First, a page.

April 13, 1963: Sam Sheppard seeks a new trial
ABC aired the first episode of The Fugitive in September 1963, dramatizing the saga of Dr. Richard Kimble, a fictional physician who escaped custody while facing the death penalty for the brutal murder of his wife. The hit show marked a shift in fortune for Dr. Sam Sheppard, the Ohio surgeon on whose case the show was based.
On April 13, five months before The Fugitive debuted, Boston lawyer F. Lee Bailey filed a writ of habeas corpus in federal court challenging the fairness of the extraordinary 1954 trial in which Sheppard was convicted. By any measure, his trial for the bludgeoning death of his pregnant wife, Marilyn, had been a spectacular media event. But Bailey argued that prejudicial publicity in the case had trampled the delicate boundaries between a right to public information and Sheppard’s right to a fair trial.
Before dawn on July 4, 1954, Sheppard had called a friend—the mayor of Bay Village, the Cleveland suburb where the Sheppards lived, to report that an intruder had murdered Marilyn. The mayor arrived with the police a few minutes later to find the doctor injured and disoriented.
Sheppard recounted a rambling story: He had fallen asleep watching television, was awakened by his wife’s screams upstairs and twice confronted a “bushy-haired” man who had beaten him—first in their bedroom, then outside the house after Sheppard took chase.
The doctor’s story sat poorly with police and the county coroner. To them, the bludgeoning suggested an angry confrontation and the crime scene a robbery staged for their benefit. They quickly focused on a relentless effort to make Sheppard confess.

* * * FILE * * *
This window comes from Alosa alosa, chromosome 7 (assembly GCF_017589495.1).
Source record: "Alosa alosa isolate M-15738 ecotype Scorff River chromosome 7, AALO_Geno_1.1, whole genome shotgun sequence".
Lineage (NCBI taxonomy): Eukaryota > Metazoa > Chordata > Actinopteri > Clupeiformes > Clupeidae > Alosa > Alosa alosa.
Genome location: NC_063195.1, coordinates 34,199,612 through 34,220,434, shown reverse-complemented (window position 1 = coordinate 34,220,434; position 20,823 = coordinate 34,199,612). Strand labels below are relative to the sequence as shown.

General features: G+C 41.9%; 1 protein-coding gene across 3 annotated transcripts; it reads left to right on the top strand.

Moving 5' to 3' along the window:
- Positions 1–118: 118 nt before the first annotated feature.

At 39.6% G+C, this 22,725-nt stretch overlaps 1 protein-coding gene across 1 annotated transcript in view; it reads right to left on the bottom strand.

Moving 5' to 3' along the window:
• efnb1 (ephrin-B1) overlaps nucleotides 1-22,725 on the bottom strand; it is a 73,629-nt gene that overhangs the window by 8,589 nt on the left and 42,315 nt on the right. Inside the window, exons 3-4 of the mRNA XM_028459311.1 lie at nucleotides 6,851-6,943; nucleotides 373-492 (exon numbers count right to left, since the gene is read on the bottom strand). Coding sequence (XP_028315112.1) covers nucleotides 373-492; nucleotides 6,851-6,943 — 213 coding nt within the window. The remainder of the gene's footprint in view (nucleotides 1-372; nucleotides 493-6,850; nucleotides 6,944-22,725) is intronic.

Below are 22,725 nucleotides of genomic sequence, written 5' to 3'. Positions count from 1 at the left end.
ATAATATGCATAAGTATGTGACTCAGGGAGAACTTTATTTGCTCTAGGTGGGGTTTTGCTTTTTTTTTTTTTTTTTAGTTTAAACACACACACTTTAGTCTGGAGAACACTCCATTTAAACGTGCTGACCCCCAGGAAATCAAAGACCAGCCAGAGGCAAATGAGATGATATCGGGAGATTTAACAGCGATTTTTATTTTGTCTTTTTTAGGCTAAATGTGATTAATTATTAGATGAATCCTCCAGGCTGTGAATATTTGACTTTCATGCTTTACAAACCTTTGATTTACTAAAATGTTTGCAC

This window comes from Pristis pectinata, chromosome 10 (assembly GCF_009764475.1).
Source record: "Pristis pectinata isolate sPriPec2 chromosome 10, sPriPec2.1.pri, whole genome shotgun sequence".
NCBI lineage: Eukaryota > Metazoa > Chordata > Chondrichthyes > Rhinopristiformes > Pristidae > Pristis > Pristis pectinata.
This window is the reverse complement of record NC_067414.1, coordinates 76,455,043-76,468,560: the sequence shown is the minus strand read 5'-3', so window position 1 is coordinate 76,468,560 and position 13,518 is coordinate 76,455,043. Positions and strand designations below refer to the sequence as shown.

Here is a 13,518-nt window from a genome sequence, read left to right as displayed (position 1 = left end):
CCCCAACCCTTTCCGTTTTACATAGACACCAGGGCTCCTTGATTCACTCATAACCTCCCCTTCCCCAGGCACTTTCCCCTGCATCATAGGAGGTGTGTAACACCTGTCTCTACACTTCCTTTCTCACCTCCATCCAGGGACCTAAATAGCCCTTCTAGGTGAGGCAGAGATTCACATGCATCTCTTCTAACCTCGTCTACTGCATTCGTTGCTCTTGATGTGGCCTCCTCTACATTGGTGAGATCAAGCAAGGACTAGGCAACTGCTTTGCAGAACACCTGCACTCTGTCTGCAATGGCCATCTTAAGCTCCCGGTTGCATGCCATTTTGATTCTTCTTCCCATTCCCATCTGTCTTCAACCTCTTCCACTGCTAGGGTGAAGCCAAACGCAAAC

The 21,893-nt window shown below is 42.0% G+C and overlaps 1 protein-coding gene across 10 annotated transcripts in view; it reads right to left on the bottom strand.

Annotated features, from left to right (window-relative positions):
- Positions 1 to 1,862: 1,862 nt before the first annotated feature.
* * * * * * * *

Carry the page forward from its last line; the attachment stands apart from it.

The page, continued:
Media attention was equally relentless. Police seized Sheppard’s home but allowed access to a stream of news crews and curious onlookers. Urged by local newspapers to do so, police interrogated Sheppard at his hospital bedside without his lawyer present. When a front-page editorial demanded an immediate inquest, coroner Sam Gerber obliged, giving Sheppard and his lawyer one day’s notice.
In a televised, three-day inquest before a packed school gymnasium, Gerber interrogated Sheppard about the intimacies of his marriage. When his lawyer William Corrigan objected, Gerber had him removed to the roar of an approving crowd. Just days later, a headline in the Cleveland Press screamed: “Why Isn’t Sam Sheppard in Jail?”
By that evening, he was.
With a change of venue denied, the carnival continued at trial. In court, the press sat inside the bar, able to hear and report the whispering of jurors and lawyers, and able to scrutinize evidence before it was presented. Names and addresses of jurors and witnesses were published in the newspapers; their families were interviewed. Sensational articles promised “bombshell testimony” that never materialized. By the time Sheppard was convicted, only five months after the murder, the presumption of his guilt in Northern Ohio had long been regarded as fact.
Three months after the habeas was requested, a federal judge released Sheppard pending a new trial. Though it was reversed on appeal, Sheppard remained free to attend Bailey’s U.S. Supreme Court oral arguments in Sheppard v. Maxwell. In June 1966, writing for an 8-1 majority, Justice Tom Clark detailed the barrage of “virulent and incriminating” media coverage of the Sheppard investigation and excoriated the failure of the trial court to control media access to jurors.
Time and television helped temper public animus in his case. And by August 1967, when The Fugitive proved Kimble’s innocence to a record TV audience, Sheppard had been retried and found not guilty by a Cuyahoga County jury.
After a litigation-plagued return to surgery, he had a brief career as a professional wrestler. His ring moniker was “the Killer.” Sheppard’s freedom was short-lived. He died in 1970 due to complications of alcoholism.